Timeline of Church History

From OrthodoxWiki
Revision as of 20:52, July 9, 2007 by ByzBot (talk | contribs) (various minor cleanups and summarizing; still more to do )
Jump to: navigation, search
This article forms part of the series
Introduction to
Orthodox Christianity
Holy Tradition
Holy Scripture
The Symbol of Faith
Ecumenical Councils
Church Fathers
The Holy Trinity
God the Father
Jesus Christ
The Holy Spirit
The Church
Holy Mysteries
Church Life
Edit this box

The History of the Church is a vital part of the Orthodox Christian faith. Orthodox Christians are defined significantly by their continuity with all those who have gone before, those who first received and preached the truth of Jesus Christ to the world, those who helped to formulate the expression and worship of our faith, and those who continue to move forward in the unchanging yet ever-dynamic Holy Tradition of the Orthodox Church.

Apostolic era (33-100)

Ante-Nicene era (100-325)

Nicene era (325-451)

Byzantine era (451-843)

  • 451 Fourth Ecumenical Council meets at Chalcedon, condemning Eutychianism and Monophysitism, affirming that Christ has two natures; this eventually led to a schism, with the Church of Alexandria being divided into Chalcedonian and non-Chalcedonian factions, with a similar schism occurring in the Church of Antioch along with it.
  • 452 Proterios, who was appointed Pope and Patriarch of Alexandria to replace Dioscuros (who had been deposed at the Council of Chalcedon) convened a synod in Alexandria to try to reconcile the Chalcedonian and non-Chalcedonian groups.
  • 459 St Symeon the Stylite (c.390-459), was a monk living in Syria who was the first Stylite.
  • 466 Church of Antioch elevates the bishop of Mtskheta to the rank of Catholicos of Kartli, thus rendering the Church of Georgia autocephalous.
  • 477 Bishop Timothy ("the Wild Cat") of Alexandria, who opposed the Council of Chalcedon, exiled the Orthodox bishops from Egypt.
  • 484 Founding of the Monastery of St. Sabbas in the Judean wilderness; Synod of Beth Papat in Persia declares the Nestorian doctrine as the official theology of the Assyrian Church of the East, centered in Edessa.
  • 488 Death of Peter the Fuller, the non-Chalcedonian Patriarch of Antioch.
  • 490 St. Brigid founds the monastery of Kildare in Ireland.
  • 521 St. Columba is born.
  • 529 The pagan University of Athens is closed, and replaced by a Christian university in Constantinople.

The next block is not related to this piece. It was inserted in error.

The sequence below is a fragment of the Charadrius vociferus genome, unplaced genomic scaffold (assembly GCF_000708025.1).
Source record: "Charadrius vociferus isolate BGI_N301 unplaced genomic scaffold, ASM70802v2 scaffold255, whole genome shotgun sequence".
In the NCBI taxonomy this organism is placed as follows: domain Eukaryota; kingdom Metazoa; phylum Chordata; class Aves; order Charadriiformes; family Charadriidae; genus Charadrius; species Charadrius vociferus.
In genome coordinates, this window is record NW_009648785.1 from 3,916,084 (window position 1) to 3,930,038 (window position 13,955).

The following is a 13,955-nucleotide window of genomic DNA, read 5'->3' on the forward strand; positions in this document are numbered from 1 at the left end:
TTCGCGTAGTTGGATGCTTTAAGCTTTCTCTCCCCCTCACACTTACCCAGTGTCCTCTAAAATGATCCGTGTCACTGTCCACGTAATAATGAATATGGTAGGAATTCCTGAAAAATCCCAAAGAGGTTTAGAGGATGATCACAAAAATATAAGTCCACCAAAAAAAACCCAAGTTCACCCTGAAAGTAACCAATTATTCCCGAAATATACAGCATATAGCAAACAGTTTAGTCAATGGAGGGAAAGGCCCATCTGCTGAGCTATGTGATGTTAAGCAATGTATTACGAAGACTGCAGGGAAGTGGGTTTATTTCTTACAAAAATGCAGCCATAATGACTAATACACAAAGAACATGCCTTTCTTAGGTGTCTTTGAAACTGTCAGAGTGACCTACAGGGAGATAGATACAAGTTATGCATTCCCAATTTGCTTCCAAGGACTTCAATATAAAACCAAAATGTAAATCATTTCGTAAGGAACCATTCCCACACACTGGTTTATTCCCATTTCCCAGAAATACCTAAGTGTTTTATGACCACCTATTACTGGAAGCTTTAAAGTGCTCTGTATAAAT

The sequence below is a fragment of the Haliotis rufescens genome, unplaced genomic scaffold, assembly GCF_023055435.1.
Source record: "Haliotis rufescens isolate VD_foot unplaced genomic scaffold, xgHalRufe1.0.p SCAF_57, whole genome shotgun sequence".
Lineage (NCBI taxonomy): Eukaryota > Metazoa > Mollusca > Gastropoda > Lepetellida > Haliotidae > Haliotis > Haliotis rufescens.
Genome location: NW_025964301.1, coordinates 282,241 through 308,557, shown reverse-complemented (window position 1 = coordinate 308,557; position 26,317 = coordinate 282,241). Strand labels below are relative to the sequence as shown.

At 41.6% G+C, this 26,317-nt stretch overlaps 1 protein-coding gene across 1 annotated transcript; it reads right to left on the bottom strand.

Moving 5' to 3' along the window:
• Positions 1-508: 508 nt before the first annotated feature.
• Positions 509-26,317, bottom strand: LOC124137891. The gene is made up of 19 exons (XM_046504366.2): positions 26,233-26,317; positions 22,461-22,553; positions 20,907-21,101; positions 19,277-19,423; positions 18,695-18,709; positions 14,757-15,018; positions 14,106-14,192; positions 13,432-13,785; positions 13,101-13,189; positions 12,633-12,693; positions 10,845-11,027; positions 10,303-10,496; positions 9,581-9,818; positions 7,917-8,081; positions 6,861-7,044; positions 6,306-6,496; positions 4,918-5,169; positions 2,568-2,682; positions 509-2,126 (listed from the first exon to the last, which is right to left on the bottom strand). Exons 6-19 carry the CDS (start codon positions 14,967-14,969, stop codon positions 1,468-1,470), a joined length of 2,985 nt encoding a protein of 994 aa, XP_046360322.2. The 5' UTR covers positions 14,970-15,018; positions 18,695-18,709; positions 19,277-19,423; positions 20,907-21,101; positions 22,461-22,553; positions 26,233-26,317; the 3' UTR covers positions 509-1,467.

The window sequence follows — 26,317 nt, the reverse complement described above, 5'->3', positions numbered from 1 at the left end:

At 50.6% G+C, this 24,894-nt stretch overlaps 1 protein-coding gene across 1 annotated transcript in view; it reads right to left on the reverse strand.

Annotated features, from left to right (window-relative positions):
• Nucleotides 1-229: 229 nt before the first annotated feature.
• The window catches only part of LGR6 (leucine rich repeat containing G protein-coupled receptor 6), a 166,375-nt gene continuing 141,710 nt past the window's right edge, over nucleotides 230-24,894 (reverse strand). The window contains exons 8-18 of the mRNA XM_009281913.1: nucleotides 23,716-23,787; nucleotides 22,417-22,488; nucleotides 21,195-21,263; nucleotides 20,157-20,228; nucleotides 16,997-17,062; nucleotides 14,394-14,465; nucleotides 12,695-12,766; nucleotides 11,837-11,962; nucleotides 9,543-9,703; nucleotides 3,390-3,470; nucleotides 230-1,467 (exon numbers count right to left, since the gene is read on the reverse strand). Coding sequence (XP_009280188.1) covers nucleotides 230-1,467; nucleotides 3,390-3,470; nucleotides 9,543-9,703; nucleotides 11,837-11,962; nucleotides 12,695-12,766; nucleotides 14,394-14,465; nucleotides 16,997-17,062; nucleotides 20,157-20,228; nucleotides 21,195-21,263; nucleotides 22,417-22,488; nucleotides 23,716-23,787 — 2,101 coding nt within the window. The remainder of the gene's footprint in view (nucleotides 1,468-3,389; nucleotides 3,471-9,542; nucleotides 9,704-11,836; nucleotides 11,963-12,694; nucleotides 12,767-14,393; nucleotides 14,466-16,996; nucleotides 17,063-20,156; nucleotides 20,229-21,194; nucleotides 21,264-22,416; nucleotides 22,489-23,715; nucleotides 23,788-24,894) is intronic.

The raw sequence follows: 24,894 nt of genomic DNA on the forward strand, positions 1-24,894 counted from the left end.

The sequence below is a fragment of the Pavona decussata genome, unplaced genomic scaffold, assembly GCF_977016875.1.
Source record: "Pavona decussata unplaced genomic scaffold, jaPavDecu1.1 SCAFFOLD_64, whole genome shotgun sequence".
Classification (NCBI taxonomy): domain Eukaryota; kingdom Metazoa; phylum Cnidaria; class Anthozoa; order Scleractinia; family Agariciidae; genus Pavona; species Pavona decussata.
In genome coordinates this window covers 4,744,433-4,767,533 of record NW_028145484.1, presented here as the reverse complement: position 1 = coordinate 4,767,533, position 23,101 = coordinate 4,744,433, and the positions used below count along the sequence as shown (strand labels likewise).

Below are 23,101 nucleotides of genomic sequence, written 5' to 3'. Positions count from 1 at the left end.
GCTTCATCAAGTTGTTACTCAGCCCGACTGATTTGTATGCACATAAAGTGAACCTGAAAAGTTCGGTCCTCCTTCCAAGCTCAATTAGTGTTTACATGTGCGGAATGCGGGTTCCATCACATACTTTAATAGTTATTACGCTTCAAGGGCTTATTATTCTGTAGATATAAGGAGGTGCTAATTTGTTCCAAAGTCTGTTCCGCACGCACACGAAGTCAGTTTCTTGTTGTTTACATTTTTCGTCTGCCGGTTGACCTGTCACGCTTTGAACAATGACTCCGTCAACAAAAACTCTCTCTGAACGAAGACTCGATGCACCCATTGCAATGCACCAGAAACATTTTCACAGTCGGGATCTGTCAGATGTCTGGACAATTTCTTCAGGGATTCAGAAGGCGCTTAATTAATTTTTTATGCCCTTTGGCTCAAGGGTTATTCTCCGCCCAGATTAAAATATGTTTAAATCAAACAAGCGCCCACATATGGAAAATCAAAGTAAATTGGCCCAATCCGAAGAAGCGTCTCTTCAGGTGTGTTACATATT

• 529 St. Benedict of Nursia founds the monastery of Monte Cassino and codifies Western monasticism; Council of Orange condemns Pelagianism.
  • 533 Mercurius is elected Pope of Rome and takes the name of John II, the first pope to change his name upon election.
  • 533 Foundation of the Diocese of Selefkia in Central Africa by the Emperor Justinian.
  • 534 Roman Empire destroys the Arian kingdom of the Vandals.
  • 537 Construction of Hagia Sophia in Constantinople begun by Emperor St. Justinian the Great.
  • 541 Jacob Baradeus, bishop of Edessa, organizes the Non-Chalcedonian Church in western Syria (the "Jacobites"), which spreads to Armenia and Egypt (the "Copts").
  • 544 Founding of the monastery at Clonmacnoise in Ireland by St. Ciaran.
  • 546 St. Columba founds the monastery of Derry in Ireland.
  • 553 Fifth Ecumenical Council held in Constantinople in an attempt to reconcile the Chalcedonians with the non-Chalcedonians— the Three Chapters of Theodore of Mopsuestia, Theodoret of Cyrrhus, and Ibas of Edessa are condemned for their pro-Nestorian nature, and Origen and his writings are also condemned.
  • 556 St. Columba founds the monastery of Durrow in Ireland.
  • 563 Consecration of Hagia Sophia in Constantinople; St. Columba arrives on Iona and establishes his monastery there.
  • 569 Final schism between the Chalcedonians and non-Chalcedonians in Egypt. Henceforth there were two Popes and Patriarchs of Alexandria: the Greek Orthodox Patriarch and the Coptic Orthodox Patriarch. The Coptic Patriarch later moved to Cairo. The Chalcedonians (Greek Orthodox) were also called "Melkites".
  • 570 Birth of Mohammed, founder of Islam.
  • 580 Monte Cassino is sacked by the Lombards and the monks flee to Rome.
  • 589 At the Council of Toledo in Spain, the Filioque is added to the Nicene-Constantinopolitan Creed in an attempt to combat Arianism.
  • 590 Irish missionary St. Columbanus founds monasteries in France (Luxeuil in Burgundy).
  • 596 St. Gregory the Dialogist sends St. Augustine along with forty other monks to southern Britain to convert the pagans.
  • 601 Augustine of Canterbury converts King St. Ethelbert of Kent and establishes the see of Canterbury.
  • 615 Death of Columbanus in Italy.
  • 626 Akathist Hymn is created, an extensive lyric poem of unparalleled beauty, dedicated to the Virgin Mary. The Hymn was first chanted in the thanksgiving services following the victory of the Byzantine people after the first siege of Constantinople by Avars and Sassanid Persians on August 8, 626.
  • 627 Pope St. Gregory the Dialogist sends Paulinus to found the see of York and convert King St. Edwin of Northumbria.
  • 627 The (2nd) Universal Exaltation (Elevation) of the Venerable and Life-giving Cross. After the Battle of Nineveh in 627, where the Byzantines decisively defeat Sassanid Persians, Emperor Heraclius recovered Jerusalem and won back the cross of Christ that the Persians had carried off in 614. With great solemnity the Life-creating Cross was transferred to Jerusalem on September 14.
  • 635 Lindisfarne sees the establishment of the monastery that would convert northern England by the missionary saint Aidan, a monk from Iona; Cynegils, king of Wessex, converts to Christianity.